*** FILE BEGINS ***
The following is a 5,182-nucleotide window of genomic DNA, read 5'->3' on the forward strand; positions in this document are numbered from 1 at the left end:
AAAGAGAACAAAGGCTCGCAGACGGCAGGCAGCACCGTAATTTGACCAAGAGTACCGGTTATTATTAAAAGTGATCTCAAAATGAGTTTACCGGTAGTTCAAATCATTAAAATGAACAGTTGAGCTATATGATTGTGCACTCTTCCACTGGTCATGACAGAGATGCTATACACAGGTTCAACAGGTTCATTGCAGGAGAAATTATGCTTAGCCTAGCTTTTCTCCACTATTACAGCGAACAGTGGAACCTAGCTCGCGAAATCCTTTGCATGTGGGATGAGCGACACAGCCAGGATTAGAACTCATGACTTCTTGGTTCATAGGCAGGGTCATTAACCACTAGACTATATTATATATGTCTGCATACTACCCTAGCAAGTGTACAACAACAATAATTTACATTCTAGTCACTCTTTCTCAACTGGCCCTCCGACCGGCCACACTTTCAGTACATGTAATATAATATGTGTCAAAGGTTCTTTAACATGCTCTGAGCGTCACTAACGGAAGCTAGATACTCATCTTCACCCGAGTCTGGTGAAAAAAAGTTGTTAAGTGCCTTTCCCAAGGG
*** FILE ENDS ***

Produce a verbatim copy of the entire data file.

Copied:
The following is a 5,182-nucleotide window of genomic DNA, read 5'->3' on the forward strand; positions in this document are numbered from 1 at the left end:
AAAGAGAACAAAGGCTCGCAGACGGCAGGCAGCACCGTAATTTGACCAAGAGTACCGGTTATTATTAAAAGTGATCTCAAAATGAGTTTACCGGTAGTTCAAATCATTAAAATGAACAGTTGAGCTATATGATTGTGCACTCTTCCACTGGTCATGACAGAGATGCTATACACAGGTTCAACAGGTTCATTGCAGGAGAAATTATGCTTAGCCTAGCTTTTCTCCACTATTACAGCGAACAGTGGAACCTAGCTCGCGAAATCCTTTGCATGTGGGATGAGCGACACAGCCAGGATTAGAACTCATGACTTCTTGGTTCATAGGCAGGGTCATTAACCACTAGACTATATTATATATGTCTGCATACTACCCTAGCAAGTGTACAACAACAATAATTTACATTCTAGTCACTCTTTCTCAACTGGCCCTCCGACCGGCCACACTTTCAGTACATGTAATATAATATGTGTCAAAGGTTCTTTAACATGCTCTGAGCGTCACTAACGGAAGCTAGATACTCATCTTCACCCGAGTCTGGTGAAAAAAAGTTGTTAAGTGCCTTTCCCAAGGG